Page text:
Wednesday, May 30, 2007

The conscience of the nation

Bill Moyers is the conscience of America. Consider the commencement address he delivered at Southern Methodist last week.

Some highlights:
"America’s a great promise but it’s a broken promise.

"It’s not right that we are entering the fifth year of a war started on a suspicion. Whatever your party or politics, my young friends, America can’t sustain a war begun under false pretenses because it is simply immoral to ask people to go on dying for the wrong reasons.

"America needs fixing. Our system of government is badly broken.

"You are leaving here as our basic constitutional principles are under assault – the rule of law, an independent press, independent courts, the separation of church and state, and the social contract itself. I am sure you learned about the social contract here at SMU. It’s right there in the Constitution – in the Preamble: “We, the People” – that radical, magnificent, democratic, inspired and exhilarating idea that we are in this together, one for all and all for one.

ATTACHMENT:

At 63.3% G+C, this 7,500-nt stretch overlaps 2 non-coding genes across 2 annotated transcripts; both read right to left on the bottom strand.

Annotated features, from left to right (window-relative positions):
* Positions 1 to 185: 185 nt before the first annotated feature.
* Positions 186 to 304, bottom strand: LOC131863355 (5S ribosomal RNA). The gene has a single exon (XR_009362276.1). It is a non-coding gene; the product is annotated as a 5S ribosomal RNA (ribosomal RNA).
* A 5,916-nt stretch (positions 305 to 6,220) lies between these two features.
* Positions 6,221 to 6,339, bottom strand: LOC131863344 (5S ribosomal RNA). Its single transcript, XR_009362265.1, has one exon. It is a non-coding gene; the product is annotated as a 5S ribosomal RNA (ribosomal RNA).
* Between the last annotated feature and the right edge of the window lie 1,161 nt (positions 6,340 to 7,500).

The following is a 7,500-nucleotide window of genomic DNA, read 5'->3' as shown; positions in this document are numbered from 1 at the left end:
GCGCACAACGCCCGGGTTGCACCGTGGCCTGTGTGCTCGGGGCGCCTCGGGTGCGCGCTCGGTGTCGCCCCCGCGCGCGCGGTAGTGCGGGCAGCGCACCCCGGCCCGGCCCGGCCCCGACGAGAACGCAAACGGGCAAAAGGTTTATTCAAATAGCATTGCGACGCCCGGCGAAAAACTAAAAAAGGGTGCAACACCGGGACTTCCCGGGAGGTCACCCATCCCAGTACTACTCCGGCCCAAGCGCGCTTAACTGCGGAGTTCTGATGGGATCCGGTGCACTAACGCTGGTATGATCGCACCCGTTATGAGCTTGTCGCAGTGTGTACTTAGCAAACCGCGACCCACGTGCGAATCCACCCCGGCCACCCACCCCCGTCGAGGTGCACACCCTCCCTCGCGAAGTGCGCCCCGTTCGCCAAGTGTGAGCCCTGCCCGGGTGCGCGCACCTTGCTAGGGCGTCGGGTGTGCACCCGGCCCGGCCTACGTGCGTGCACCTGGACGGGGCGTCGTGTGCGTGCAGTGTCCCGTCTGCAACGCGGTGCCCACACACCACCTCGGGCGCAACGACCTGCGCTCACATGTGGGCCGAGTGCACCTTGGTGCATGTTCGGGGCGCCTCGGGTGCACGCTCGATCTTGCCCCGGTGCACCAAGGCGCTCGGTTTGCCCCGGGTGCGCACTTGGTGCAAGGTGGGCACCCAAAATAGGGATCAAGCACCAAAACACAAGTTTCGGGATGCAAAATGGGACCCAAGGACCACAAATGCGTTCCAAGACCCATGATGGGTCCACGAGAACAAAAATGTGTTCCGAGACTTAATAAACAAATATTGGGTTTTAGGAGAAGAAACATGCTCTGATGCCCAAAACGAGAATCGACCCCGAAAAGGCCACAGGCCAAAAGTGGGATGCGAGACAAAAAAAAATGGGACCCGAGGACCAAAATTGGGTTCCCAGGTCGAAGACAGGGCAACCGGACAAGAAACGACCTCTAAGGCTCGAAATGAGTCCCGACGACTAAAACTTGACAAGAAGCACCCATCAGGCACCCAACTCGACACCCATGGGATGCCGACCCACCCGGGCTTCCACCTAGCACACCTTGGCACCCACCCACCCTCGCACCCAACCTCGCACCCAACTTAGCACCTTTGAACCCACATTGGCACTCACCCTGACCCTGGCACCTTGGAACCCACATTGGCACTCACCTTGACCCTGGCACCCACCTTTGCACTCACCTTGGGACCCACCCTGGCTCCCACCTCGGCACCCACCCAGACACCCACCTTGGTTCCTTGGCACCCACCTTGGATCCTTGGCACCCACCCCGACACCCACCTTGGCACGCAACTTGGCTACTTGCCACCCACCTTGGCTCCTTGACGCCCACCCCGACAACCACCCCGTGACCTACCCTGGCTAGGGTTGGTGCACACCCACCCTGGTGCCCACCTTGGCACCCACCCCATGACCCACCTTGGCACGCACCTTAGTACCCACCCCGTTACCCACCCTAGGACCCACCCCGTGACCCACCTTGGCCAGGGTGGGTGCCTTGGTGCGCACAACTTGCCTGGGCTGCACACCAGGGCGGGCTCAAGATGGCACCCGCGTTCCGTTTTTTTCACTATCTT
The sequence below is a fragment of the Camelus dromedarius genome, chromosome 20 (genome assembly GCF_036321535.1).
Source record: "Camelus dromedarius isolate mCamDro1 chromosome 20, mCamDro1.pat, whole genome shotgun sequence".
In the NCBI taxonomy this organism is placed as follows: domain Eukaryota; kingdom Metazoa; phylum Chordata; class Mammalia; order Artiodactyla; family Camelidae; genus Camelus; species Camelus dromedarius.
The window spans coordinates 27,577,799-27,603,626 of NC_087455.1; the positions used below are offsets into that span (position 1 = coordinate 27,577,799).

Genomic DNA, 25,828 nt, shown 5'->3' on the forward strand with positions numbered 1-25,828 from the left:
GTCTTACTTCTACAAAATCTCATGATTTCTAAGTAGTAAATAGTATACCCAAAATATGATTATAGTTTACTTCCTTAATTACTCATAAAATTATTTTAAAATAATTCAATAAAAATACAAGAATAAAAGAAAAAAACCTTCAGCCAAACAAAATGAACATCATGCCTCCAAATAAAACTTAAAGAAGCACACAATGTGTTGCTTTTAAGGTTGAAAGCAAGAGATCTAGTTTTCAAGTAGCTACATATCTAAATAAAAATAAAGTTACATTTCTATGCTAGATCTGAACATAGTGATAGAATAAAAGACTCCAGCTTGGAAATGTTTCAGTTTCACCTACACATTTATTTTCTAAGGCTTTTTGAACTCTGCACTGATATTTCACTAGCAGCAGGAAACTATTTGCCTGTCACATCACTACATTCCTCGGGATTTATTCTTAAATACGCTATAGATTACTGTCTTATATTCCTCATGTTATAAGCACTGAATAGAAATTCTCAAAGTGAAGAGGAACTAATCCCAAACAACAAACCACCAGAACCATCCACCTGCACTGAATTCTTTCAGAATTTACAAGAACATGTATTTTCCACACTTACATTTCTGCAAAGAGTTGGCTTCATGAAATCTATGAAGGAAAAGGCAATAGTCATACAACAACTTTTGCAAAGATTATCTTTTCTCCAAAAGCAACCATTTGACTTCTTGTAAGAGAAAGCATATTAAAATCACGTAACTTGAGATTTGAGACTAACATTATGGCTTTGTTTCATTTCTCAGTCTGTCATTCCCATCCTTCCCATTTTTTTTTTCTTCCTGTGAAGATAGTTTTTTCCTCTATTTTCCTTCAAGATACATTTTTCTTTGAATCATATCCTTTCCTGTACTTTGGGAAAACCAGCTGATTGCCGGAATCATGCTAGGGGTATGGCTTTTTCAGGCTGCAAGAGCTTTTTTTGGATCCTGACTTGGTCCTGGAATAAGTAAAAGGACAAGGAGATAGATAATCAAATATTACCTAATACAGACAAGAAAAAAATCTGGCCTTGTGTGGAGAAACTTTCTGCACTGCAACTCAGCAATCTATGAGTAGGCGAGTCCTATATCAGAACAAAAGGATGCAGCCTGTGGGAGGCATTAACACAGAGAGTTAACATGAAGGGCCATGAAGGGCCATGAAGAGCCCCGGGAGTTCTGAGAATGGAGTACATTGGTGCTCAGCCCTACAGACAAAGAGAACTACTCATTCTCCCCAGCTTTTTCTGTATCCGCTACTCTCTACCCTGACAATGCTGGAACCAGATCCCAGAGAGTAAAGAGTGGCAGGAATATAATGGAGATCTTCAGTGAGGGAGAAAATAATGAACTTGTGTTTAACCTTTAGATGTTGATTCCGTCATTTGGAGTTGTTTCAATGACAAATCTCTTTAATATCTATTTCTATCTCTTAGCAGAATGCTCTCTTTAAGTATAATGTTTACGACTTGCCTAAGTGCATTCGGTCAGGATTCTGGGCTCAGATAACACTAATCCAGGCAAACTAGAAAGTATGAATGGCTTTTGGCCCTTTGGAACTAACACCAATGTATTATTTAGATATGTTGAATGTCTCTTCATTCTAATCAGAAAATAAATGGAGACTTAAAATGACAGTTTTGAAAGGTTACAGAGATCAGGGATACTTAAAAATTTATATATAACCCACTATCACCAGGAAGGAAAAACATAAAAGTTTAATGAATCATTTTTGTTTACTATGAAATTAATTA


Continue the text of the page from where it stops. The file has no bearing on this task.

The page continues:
"For all the chest-thumping about rugged individuals and self-made men, it was the imperative and ethic of cooperation that forged America. Laissez faire – 'Leave me alone' – didn’t work. We had to move from the philosophy of 'Live and let live' to 'Live and help live.' You see, civilization is not a natural act. Civilization is a veneer of civility stretched across primal human appetites. Like democracy, civilization has to be willed, practiced, and constantly repaired, or society becomes a war of all against all.

In l960 the gap in wealth between the top 20% of our country and the bottom 20% was thirty fold. Now it is 75 fold. Stock prices and productivity are up, and CEO salaries are soaring, but ordinary workers aren’t sharing in the profits they helped generate. Their incomes aren’t keeping up with costs. More Americans live in poverty – 37 million, including l2 million children. Twelve million children! Despite extraordinary wealth at the top, America’s last among the highly developed countries in each of seven measures of inequality. Our GDP outperforms every country in the world except Luxembourg. But among industrialized nations we are at the bottom in functional literacy and dead last in combating poverty. Meanwhile, regular Americans are working longer and harder than workers in any other industrial nation, but it’s harder and harder for them to figure out how to make ends meet…how to send the kids to college…and how to hold on securely in their old age. If we’re all in this together, what’s a civilized response to these disparities?

America’s a broken promise. America needs fixing.

I often see something in print and Publish Postask myself, "Why didn't I say that?" In Bill Moyers' case, I read his words and ask myself, "Why didn't I think that?"

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